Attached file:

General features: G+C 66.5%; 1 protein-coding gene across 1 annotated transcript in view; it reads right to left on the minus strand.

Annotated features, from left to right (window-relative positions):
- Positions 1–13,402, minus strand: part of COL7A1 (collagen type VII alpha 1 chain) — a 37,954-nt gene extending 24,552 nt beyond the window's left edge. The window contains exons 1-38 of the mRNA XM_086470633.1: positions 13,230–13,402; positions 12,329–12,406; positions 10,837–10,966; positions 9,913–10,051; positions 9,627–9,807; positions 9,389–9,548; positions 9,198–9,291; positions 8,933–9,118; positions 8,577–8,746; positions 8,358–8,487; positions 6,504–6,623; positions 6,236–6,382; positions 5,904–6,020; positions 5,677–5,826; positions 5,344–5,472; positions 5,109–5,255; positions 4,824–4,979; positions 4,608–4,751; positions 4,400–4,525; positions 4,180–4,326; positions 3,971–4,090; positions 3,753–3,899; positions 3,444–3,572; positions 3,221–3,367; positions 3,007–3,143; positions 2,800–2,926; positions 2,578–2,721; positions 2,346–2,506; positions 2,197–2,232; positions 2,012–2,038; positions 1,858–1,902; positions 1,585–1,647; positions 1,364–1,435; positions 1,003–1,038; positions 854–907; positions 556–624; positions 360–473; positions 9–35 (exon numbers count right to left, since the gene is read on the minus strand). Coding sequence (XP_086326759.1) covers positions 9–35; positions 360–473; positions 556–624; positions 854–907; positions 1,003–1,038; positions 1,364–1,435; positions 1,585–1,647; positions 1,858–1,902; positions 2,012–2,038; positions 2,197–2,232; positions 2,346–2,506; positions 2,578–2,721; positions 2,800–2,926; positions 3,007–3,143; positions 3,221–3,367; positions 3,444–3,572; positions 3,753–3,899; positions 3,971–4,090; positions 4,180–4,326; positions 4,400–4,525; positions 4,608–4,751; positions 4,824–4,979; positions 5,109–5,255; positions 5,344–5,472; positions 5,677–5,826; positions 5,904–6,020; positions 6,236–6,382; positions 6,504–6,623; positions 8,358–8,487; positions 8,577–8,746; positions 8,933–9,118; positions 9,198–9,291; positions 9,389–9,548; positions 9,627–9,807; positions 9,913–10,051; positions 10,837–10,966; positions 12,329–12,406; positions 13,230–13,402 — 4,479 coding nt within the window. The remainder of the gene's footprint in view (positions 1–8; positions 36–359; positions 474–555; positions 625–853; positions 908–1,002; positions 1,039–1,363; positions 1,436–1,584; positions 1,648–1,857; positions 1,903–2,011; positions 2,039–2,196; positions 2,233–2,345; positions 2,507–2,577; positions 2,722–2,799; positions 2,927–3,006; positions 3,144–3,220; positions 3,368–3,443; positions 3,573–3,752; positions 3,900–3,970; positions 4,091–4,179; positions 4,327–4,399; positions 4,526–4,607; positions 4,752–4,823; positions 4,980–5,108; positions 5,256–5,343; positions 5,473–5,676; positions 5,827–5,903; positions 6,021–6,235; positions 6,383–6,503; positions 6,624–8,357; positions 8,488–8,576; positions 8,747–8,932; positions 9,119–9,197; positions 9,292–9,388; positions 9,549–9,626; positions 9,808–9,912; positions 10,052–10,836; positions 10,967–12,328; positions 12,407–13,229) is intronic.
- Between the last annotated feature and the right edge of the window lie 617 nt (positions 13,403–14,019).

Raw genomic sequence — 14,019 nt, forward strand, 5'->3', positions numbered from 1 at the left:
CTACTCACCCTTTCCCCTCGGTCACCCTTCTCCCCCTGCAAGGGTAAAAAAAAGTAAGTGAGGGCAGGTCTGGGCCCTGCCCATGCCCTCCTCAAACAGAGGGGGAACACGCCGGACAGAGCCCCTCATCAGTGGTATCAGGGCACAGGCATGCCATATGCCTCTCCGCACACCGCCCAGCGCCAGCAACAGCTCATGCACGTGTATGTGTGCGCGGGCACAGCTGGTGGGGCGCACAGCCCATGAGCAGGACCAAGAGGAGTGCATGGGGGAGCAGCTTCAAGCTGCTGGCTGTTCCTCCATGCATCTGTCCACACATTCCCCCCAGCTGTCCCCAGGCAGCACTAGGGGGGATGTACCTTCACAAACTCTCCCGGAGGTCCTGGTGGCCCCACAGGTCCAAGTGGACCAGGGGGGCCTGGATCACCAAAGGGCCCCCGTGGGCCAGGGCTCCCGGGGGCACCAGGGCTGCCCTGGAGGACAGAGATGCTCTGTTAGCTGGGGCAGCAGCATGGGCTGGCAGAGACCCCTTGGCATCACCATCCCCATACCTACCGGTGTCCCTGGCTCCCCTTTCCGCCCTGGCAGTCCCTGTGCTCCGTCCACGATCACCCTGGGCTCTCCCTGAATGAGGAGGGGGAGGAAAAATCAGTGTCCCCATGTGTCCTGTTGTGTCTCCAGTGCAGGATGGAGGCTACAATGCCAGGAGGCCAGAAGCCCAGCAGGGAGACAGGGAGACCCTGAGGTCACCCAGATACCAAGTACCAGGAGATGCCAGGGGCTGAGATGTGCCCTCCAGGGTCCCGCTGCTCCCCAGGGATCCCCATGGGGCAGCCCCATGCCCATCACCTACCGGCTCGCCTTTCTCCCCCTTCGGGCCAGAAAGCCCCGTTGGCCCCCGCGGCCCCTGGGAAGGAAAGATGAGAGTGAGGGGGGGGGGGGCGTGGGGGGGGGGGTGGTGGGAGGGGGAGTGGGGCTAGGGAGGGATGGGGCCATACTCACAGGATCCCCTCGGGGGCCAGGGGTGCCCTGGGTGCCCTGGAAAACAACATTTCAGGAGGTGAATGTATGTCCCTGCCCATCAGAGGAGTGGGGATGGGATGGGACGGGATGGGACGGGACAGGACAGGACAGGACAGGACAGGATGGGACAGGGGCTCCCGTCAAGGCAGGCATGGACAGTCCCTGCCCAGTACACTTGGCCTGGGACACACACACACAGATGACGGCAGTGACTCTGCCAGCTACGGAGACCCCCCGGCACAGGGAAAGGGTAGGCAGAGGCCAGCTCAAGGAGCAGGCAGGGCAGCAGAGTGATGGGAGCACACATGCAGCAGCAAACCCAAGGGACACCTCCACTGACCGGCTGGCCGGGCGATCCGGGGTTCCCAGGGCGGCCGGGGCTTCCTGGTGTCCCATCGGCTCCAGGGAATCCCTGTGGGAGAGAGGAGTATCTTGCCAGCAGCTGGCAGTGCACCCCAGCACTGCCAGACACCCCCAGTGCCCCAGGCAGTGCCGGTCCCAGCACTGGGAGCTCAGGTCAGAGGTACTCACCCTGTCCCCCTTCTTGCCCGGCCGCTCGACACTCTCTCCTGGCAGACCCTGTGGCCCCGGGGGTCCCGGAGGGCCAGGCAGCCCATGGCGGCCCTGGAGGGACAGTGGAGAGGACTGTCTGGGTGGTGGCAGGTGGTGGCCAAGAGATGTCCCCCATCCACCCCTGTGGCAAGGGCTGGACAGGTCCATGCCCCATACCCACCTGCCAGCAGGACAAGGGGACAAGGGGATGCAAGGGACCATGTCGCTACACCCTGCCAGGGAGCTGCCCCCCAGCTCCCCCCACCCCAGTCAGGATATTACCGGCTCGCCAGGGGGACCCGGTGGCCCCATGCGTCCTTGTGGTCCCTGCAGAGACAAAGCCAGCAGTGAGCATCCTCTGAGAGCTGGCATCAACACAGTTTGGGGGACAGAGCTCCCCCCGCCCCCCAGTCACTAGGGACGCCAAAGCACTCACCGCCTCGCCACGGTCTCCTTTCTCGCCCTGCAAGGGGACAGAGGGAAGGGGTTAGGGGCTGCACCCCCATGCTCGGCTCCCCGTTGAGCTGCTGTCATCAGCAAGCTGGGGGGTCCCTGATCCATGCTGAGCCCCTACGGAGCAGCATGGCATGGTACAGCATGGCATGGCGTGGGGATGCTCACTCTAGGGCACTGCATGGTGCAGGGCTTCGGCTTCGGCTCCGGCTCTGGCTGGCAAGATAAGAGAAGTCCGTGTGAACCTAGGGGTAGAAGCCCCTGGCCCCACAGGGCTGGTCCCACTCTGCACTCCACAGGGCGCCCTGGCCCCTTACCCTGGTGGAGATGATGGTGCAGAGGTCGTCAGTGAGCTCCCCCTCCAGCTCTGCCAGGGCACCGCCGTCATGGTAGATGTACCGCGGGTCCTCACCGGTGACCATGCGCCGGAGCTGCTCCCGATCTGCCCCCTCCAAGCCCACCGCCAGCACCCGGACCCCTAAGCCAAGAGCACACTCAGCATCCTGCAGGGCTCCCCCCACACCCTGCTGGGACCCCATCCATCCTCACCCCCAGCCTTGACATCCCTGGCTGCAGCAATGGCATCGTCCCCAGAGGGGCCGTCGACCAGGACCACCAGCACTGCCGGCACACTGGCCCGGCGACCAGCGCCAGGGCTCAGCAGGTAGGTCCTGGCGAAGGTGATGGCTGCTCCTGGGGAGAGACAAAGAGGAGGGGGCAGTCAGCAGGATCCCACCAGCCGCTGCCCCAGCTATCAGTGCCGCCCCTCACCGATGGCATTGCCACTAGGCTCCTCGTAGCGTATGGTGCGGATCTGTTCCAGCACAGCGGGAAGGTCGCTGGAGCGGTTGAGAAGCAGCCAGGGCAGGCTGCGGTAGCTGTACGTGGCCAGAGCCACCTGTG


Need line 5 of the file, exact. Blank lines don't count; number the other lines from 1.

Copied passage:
Raw genomic sequence — 14,019 nt, forward strand, 5'->3', positions numbered from 1 at the left: